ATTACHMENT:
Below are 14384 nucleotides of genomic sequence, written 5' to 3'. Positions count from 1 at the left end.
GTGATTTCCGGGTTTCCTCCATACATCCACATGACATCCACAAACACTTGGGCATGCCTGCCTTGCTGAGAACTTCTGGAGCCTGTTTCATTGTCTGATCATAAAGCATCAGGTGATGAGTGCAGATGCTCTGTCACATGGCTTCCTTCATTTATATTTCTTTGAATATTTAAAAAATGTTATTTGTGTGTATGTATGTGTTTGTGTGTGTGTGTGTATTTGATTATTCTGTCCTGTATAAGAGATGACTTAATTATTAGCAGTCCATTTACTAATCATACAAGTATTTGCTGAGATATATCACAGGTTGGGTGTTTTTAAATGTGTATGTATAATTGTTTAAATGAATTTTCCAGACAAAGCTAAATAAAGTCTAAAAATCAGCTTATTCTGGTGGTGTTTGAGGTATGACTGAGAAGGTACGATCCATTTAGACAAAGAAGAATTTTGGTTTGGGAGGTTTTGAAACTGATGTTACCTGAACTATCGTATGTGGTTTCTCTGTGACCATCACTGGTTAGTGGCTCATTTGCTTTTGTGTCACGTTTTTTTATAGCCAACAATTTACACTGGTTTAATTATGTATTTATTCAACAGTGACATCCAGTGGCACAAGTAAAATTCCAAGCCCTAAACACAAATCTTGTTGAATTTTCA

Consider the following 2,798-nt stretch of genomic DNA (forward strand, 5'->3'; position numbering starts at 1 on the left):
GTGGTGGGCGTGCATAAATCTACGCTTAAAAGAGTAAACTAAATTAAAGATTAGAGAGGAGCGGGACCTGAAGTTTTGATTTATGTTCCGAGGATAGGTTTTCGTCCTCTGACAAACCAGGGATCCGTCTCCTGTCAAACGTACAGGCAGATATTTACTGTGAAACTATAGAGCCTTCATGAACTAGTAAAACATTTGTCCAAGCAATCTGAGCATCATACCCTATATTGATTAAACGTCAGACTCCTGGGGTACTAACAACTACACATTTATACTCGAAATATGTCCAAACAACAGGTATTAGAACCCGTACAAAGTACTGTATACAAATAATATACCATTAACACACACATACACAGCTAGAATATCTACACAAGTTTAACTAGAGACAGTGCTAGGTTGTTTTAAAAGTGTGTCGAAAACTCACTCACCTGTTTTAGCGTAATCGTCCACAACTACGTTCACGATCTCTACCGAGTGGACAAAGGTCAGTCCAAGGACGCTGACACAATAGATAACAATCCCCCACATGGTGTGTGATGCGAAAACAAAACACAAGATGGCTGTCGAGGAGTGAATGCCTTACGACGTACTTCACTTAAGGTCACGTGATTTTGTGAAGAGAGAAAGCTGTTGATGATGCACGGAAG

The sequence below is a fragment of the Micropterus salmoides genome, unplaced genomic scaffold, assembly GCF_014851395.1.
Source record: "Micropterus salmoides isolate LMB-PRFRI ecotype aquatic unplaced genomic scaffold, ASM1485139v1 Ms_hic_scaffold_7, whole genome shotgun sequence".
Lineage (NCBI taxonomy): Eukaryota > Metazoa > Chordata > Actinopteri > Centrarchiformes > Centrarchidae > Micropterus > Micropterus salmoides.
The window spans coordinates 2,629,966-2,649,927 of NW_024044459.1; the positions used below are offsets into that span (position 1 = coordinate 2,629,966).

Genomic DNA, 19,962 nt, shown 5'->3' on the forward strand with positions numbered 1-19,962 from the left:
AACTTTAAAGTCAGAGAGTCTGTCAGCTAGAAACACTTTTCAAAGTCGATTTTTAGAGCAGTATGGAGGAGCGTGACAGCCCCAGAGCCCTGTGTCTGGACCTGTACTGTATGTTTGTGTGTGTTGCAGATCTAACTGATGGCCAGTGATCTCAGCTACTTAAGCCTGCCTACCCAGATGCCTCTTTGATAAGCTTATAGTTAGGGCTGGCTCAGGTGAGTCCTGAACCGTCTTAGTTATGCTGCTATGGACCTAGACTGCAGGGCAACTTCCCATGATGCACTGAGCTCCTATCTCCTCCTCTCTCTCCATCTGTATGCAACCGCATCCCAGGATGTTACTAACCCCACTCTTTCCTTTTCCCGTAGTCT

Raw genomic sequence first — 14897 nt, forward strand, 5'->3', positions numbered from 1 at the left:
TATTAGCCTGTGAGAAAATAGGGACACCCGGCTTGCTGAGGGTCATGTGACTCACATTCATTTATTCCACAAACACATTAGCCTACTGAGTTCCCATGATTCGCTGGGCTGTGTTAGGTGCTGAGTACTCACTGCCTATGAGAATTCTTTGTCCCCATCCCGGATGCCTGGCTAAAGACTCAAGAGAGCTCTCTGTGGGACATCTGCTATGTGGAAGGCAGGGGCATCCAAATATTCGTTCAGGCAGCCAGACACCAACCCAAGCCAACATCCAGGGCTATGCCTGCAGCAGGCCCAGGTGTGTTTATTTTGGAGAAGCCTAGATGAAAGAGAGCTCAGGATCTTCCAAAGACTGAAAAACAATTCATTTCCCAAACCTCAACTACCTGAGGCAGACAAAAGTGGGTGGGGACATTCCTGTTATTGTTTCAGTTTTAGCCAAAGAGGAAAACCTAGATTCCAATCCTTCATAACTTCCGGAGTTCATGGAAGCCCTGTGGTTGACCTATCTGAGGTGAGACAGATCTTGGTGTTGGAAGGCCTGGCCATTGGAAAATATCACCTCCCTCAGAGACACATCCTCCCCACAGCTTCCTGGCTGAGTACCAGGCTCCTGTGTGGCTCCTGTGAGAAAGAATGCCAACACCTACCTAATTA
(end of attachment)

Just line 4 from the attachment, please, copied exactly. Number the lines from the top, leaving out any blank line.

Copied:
GTGGTGGGCGTGCATAAATCTACGCTTAAAAGAGTAAACTAAATTAAAGATTAGAGAGGAGCGGGACCTGAAGTTTTGATTTATGTTCCGAGGATAGGTTTTCGTCCTCTGACAAACCAGGGATCCGTCTCCTGTCAAACGTACAGGCAGATATTTACTGTGAAACTATAGAGCCTTCATGAACTAGTAAAACATTTGTCCAAGCAATCTGAGCATCATACCCTATATTGATTAAACGTCAGACTCCTGGGGTACTAACAACTACACATTTATACTCGAAATATGTCCAAACAACAGGTATTAGAACCCGTACAAAGTACTGTATACAAATAATATACCATTAACACACACATACACAGCTAGAATATCTACACAAGTTTAACTAGAGACAGTGCTAGGTTGTTTTAAAAGTGTGTCGAAAACTCACTCACCTGTTTTAGCGTAATCGTCCACAACTACGTTCACGATCTCTACCGAGTGGACAAAGGTCAGTCCAAGGACGCTGACACAATAGATAACAATCCCCCACATGGTGTGTGATGCGAAAACAAAACACAAGATGGCTGTCGAGGAGTGAATGCCTTACGACGTACTTCACTTAAGGTCACGTGATTTTGTGAAGAGAGAAAGCTGTTGATGATGCACGGAAG